Commissioner McGaffigan's Remarks: Nuclear Safety Professional Development Program Graduation
Commissioner McGaffigan's Remarks
Nuclear Safety Professional Development Program Graduation
Thursday, September 28, 2006
On behalf of the Commission, I want to congratulate all of the Class of 2006 graduates and any family members present.
You have been part of a unique program tailored to grooming a new generation of safety and security professionals for this great institution, the Nuclear Regulatory Commission. Brian Sheron, the Director of the Office of Nuclear Regulatory Research, told me just the other day that the Nuclear Safety Professional Development Program is gaining word-of-mouth recognition among undergraduate and graduate students in a growing number of colleges and universities. He had just returned from Penn State.
I want to start today by thanking you for being willing to serve your country at NRC. I think that it is harder to make that decision today than when I began considering Federal service three-and-a-half decades ago. Then government service was regarded as a noble occupation. NASA had gone to the moon in response to President Kennedy's challenge. The federal interstate highway system was moving along smoothly in response to President Eisenhower's vision. Government scientists and engineers were pioneering medical breakthroughs, developing reconnaissance satellites, and establishing the precursors to the Internet (ARPANET). Yes there was controversy, particularly tied to the terribly divisive Vietnam War. But that did not keep a whole generation of Americans from answering President Kennedy's challenge to "ask what you can do for your country" by entering Federal service. It was particularly easy for an Irish Catholic from Boston like myself.
Today you come to serve your country at a time when government service has been routinely denigrated for two decades. You come to an institution, NRC, that is routinely subject to baseless attacks by groups opposed to nuclear power that call themselves "nuclear watchdogs." These groups need to demonize NRC, you and me, to fund themselves and their anti-nuclear agenda. When I arrived at NRC in 1996, I had spent two decades working on national security issues first as a Foreign Service Officer, and then as an aide to Senator Jeff Bingaman (D-NM). I did not know that I was a demon, but it did not take long for me to cast votes, based on my scientific, technical, and policy judgment, that were not to the liking of the anti-nuclear zealots and so I became a demon.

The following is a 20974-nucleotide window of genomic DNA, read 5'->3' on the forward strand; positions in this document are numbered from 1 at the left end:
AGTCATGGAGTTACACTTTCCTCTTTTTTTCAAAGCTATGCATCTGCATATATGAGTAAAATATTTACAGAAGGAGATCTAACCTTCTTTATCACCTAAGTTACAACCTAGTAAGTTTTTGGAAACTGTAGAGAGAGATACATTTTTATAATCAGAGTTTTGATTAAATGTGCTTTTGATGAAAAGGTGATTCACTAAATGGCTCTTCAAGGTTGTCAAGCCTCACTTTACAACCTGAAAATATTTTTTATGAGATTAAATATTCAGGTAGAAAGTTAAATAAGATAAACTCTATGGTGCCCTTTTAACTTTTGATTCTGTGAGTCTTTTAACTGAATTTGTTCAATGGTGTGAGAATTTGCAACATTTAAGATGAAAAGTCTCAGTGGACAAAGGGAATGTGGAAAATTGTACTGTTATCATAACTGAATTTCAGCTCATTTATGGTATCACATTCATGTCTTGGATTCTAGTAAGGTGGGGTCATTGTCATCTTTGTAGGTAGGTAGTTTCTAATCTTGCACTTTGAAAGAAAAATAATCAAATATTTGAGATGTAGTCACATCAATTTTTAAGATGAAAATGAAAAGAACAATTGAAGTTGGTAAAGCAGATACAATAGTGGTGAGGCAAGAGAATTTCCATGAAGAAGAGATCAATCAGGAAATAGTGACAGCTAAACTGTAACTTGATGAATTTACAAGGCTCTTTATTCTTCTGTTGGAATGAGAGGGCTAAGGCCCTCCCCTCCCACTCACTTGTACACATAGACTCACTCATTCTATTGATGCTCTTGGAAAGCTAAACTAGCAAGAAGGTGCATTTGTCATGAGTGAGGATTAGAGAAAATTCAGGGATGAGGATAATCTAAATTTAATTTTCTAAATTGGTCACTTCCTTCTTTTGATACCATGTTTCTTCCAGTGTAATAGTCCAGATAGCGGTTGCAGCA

You are the nation's nuclear watchdogs. You, like I, have come to this institution with a dedication to protect and serve the American people. You, like I, may have specific friends or family in mind who live near nuclear power plants as you go about your job. I am proud that you were not deterred from service here at NRC by the ugly attempts to label NRC employees as "lapdogs of the nuclear industry," and "wholly owned subsidiaries of the Nuclear Energy Institute" or to label NRC as a place where the NEI banner should be flying outside rather than the American flag.
My advice to you at the outset of your career is to bear in mind the word "honor" throughout your service. If you conduct yourself with honor, with integrity, and with diligence, you will have a great career. "Honor" often involves telling people, perhaps colleagues, perhaps supervisors, what they do not want to hear. I have throughout my career let the facts determine my position on issues. That can upset ideologs and theorists of all persuasions who do not let facts get in the way of their ideologies or their theories. And it may make you enemies. But stories I could tell you from my own career would persuade you that you can afford such enemies, but you can not afford to compromise your honor, your personal compass.
Honor involves questioning why things are the way they are. George Bernard Shaw wrote: "Some men see things as they are and ask why. Others dream things that never were and ask why not." That was one of Robert Kennedy's favorite quotations. And yes, I believe there is a place for dreams in the career of a Federal civil servant. Dreams that the Cold War might end. Or that smallpox could be eradicated. And looking forward that cancer or AIDs might be cured, or closer to home, that nuclear power might safely and securely help us avoid the danger of global warming.
One of my favorite quotes that I came across during a year-long fellowship spent traveling in Europe after college goes like this. The author is Thomas Edward Lawrence, Lawrence of Arabia. "All men dream, but not equally. Those who dream by night in the dusty recesses of their minds wake in the day to find it is vanity. But the dreamers of the day are dangerous men for they may act their dream with open eyes, to make it possible."
I hope that you will be dangerous men and women, who will honorably serve their country and help build an NRC far better than the one you receive from my generation, the generation represented in the left three front rows here.
It is going to be an enormous challenge for you. My generation has laid a pretty sound foundation, but we are far from perfect and we know that there are improvements to be made as you, a new generation of bright minds, seeks to protect the safety and security of the American people.
So be proud of yourselves for successfully reaching this early milestone in your careers. You have many more milestones before you. Serve honorably throughout that career and I guarantee you that you will look back with satisfaction and pride.
Good luck and God bless you all.
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